\(e\) is often written \(1\) or \(1_G\), because \(\bullet\) is often treated as an analog of multiplication on the set \(X\), and \(1\) is the multiplicative identity. (Sometimes, e.g. in the case of rings, \(\bullet\) is treated as an analog of addition, in which case the identity is often written \(0\) or \(0_G\).)

5) The axiom of inverses says that for every element \(x\) in \(X\), there is some other element \(y\) that \(\bullet\) treats like the opposite of \(x\), in the sense that \(xy = e\) and vice versa. The inverse of \(x\) is usually written \(x^{-1}\), or sometimes \((-x)\) in cases where \(\bullet\) is analogous to addition.

6) The axiom of associativity says that \bullet behaves like composition of functions. When composing a bunch of functions, it doesn’t matter what order the individual compositions are computed in. When composing \(f\), \(g\), and \(h\), we can compute \(g \circ f\), and then compute \(h \circ (g \circ f)\), or we can compute \(h \circ g\) and then compute \((h \circ g) \circ f\), and we will get the same result.

# Examples

The most familiar example of a group is perhaps \((\mathbb{Z}, +)\), the integers under addition. To see that it satisfies the group axioms, note that:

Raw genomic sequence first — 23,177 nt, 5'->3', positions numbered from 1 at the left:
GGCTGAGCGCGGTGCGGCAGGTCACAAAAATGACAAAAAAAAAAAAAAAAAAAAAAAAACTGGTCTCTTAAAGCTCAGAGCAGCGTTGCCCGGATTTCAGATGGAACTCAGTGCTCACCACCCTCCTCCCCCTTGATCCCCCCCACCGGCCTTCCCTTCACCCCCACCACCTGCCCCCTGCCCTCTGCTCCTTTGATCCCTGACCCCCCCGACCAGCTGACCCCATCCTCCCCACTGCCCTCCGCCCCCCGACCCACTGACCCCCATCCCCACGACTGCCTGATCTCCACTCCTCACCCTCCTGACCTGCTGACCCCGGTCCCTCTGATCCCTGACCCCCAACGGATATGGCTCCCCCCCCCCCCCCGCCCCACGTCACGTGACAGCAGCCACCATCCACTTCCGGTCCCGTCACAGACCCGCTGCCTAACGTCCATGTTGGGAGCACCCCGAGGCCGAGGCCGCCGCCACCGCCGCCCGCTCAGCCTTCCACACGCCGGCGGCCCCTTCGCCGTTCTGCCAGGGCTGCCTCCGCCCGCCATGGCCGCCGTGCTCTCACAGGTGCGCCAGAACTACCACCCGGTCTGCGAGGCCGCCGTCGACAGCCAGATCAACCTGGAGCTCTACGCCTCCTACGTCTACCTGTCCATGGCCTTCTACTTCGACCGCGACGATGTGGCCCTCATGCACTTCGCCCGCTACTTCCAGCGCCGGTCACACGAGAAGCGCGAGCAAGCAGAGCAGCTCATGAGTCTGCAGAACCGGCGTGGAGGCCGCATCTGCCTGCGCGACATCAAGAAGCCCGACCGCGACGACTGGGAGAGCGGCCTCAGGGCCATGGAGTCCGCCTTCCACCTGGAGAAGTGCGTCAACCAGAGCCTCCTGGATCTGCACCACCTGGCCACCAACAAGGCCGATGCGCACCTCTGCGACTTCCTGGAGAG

(a) \(\mathbb{Z}\) is a set, and (b) \(+\) is a function of type \(\mathbb Z \times \mathbb Z \to \mathbb Z\)

\((x+y)+z=x+(y+z)\)

\(0+x = x = x + 0\)

Every element \(x\) has an inverse \(-x\), because \(x + (-x) = 0\).

For more examples, see the examples page.

# Notation

Given a group \(G = (X, \bullet)\), we say “$X$ forms a group under \(\bullet\).” \(X\) is called the underlying set of \(G\), and \(\bullet\) is called the *group operation*.

\(x \bullet y\) is usually abbreviated \(xy\).

\(G\) is generally allowed to substitute for \(X\) when discussing the group. For example, we say that the elements \(x, y \in X\) are “in \(G\),” and sometimes write “$x, y \in G$” or talk about the “elements of \(G\).”

The order of a group, written \(|G|\), is the size \(|X|\) of its underlying set: If \(X\) has nine elements, then \(|G|=9\) and we say that \(G\) has order nine.

# Resources

Groups are a ubiquitous and useful algebraic structure. Whenever it makes sense to talk about symmetries of a mathematical object, or physical system, groups pop up. For a discussion of group theory and its various applications, refer to the group theory page.